Unfortunately, the school disciplinary process isn’t always fair to students. In fact, rights traditionally provided in the criminal process (such as the right to not testify against oneself, right to legal representation, etc.) are not guaranteed; a student may not be able to question those who have accused them or testified against them, the burden of proof is lower (preponderance of the evidence vs. reasonable doubt), and a student may not have any right to appeal.
Why You Should Contact an Attorney if You Are a Student Accused of Sexual Assault
If you are a student who has been accused of any sex crime on campus, you may face serious repercussions, including suspension or expulsion. This could have a major effect on your future, preventing you from transferring to or join another educational institution, meaning that you may be unable to obtain a degree, and potentially unable to obtain professional work in the future. An allegation of sexual assault can change the course of your life, and forever impair your future.
If you have been accused of sexual assault or another sex crime, the last thing that you should think about is attempting to represent yourself. Even if criminal charges against you are dropped, you should not assume that the educational institution’s disciplinary process will go as well. Educational establishments are under a lot of pressure to investigate claims of sexual assault and take action to ensure that Title IX laws are not being breached. An attorney can help you to understand your rights and options and represent you during every step of the process to ensure that the best outcome for your case possible is secured.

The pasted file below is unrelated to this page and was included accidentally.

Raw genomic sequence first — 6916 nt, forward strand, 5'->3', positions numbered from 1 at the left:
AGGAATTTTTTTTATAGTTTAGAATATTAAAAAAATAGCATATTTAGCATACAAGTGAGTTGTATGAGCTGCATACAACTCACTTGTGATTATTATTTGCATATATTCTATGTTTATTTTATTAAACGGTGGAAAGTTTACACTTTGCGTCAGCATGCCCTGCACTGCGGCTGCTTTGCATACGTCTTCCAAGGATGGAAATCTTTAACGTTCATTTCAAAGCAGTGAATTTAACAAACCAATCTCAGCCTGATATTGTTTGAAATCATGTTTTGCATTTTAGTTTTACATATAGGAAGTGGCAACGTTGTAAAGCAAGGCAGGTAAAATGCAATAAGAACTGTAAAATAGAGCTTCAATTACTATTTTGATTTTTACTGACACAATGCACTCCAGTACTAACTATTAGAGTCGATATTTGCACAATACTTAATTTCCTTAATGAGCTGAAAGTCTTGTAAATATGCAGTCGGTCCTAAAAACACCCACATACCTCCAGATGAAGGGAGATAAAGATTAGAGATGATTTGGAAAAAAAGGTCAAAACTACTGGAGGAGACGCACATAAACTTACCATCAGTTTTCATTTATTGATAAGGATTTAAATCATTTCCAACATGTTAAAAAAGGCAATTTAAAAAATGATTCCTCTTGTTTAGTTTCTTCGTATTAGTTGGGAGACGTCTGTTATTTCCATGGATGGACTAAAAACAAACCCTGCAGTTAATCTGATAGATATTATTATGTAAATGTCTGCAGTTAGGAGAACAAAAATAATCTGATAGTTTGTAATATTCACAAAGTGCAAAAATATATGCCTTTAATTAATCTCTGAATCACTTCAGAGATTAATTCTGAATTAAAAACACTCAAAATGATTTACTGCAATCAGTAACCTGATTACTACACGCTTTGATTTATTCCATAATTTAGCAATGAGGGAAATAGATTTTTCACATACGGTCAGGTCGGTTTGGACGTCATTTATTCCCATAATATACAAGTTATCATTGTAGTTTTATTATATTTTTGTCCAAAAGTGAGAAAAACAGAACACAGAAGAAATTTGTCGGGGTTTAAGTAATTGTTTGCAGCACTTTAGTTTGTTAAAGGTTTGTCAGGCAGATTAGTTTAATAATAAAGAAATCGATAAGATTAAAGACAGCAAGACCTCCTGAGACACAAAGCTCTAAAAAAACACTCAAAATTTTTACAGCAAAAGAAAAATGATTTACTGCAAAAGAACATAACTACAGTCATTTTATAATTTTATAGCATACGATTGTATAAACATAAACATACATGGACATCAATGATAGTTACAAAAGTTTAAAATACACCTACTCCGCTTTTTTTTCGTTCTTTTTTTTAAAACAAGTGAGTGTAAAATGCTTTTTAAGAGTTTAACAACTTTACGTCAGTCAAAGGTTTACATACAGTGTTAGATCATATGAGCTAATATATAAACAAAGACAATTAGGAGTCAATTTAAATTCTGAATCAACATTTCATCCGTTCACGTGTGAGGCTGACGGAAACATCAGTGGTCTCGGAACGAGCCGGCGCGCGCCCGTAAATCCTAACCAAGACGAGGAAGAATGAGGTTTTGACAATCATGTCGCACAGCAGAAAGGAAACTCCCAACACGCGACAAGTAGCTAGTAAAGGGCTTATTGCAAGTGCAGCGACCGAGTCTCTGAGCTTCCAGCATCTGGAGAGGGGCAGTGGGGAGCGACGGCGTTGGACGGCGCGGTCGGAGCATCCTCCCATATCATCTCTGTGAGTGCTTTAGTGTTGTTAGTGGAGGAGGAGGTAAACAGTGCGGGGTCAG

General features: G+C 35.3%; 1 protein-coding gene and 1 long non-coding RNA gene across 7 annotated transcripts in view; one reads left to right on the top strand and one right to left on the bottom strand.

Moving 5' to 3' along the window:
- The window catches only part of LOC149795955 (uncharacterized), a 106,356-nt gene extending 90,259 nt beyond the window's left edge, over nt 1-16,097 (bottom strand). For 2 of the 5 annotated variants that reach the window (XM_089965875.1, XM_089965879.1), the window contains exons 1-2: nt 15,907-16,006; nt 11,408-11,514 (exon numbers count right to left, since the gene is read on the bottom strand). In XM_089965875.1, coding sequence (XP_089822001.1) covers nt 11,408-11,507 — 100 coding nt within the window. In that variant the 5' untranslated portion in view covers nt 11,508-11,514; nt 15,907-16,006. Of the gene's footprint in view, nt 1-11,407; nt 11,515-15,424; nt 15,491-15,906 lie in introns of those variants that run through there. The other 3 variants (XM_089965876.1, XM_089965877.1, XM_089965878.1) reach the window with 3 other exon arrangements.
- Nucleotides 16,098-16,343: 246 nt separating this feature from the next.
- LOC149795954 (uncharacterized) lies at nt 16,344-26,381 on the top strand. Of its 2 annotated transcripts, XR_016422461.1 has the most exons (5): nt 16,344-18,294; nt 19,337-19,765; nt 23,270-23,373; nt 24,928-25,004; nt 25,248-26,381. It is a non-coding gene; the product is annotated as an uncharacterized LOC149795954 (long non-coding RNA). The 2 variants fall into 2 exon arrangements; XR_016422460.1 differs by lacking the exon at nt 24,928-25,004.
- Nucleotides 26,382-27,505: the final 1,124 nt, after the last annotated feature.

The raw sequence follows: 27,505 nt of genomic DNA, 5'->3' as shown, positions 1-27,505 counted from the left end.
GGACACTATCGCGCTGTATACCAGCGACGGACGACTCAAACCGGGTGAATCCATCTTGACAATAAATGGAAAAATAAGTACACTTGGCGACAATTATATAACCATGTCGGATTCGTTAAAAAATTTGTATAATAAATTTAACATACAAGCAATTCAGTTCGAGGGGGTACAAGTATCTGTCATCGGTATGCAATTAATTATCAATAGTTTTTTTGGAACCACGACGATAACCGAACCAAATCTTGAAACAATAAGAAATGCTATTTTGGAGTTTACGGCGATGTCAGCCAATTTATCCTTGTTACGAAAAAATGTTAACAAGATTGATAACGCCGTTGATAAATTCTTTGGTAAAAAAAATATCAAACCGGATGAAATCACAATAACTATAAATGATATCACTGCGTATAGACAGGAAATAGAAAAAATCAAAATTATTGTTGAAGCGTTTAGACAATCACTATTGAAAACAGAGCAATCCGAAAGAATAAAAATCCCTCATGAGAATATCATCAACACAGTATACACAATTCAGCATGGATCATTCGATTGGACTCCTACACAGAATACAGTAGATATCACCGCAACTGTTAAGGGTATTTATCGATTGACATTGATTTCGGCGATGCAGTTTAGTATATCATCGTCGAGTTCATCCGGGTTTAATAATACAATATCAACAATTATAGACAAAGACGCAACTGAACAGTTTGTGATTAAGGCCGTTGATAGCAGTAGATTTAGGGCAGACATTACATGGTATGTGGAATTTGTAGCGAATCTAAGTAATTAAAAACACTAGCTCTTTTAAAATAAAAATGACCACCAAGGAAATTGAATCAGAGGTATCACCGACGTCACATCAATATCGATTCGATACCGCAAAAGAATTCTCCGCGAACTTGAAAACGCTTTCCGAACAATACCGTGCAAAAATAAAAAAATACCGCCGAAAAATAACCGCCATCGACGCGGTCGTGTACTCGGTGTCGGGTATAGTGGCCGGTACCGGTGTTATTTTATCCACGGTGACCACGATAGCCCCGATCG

Contact the Law Offices of Haygood, Cleveland, Pierce & Thompson, LLP Today
At the law offices of Haygood, Cleveland, Pierce & Thompson, LLP, we strongly believe in the provisions of Title IX, and are in agreement that sexual assault should always be investigated and treated seriously. However, we do not agree with biased school judicial processes that unfairly criminalize and penalize young defendants who are hardly given a chance to understand the evidence against them or defend themselves against charges. We will work tirelessly to protect your rights.
If you have been accused of a sex crime on campus, you need to take action today to start building your case. Our attorneys have decades of experience in the Alabama legal system, and are ready to advocate for you. Please contact the law offices of Haygood, Cleveland, Pierce & Thompson, LLP, today for an initial consultation and the legal guidance you need. Reach our law firm today online, or by calling 334-821-3892 today.